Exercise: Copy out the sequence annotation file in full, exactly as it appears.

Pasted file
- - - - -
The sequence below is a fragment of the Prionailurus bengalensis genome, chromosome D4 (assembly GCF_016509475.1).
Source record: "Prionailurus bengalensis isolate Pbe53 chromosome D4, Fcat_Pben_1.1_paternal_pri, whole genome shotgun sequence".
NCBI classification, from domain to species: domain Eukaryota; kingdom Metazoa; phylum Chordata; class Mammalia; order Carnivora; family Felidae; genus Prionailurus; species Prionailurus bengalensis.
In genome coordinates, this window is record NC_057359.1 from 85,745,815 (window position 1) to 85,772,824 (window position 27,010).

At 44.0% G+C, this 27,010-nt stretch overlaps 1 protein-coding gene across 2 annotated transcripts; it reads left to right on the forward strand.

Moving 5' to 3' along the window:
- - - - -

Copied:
The sequence below is a fragment of the Prionailurus bengalensis genome, chromosome D4 (assembly GCF_016509475.1).
Source record: "Prionailurus bengalensis isolate Pbe53 chromosome D4, Fcat_Pben_1.1_paternal_pri, whole genome shotgun sequence".
NCBI classification, from domain to species: domain Eukaryota; kingdom Metazoa; phylum Chordata; class Mammalia; order Carnivora; family Felidae; genus Prionailurus; species Prionailurus bengalensis.
In genome coordinates, this window is record NC_057359.1 from 85,745,815 (window position 1) to 85,772,824 (window position 27,010).

At 44.0% G+C, this 27,010-nt stretch overlaps 1 protein-coding gene across 2 annotated transcripts; it reads left to right on the forward strand.

Moving 5' to 3' along the window: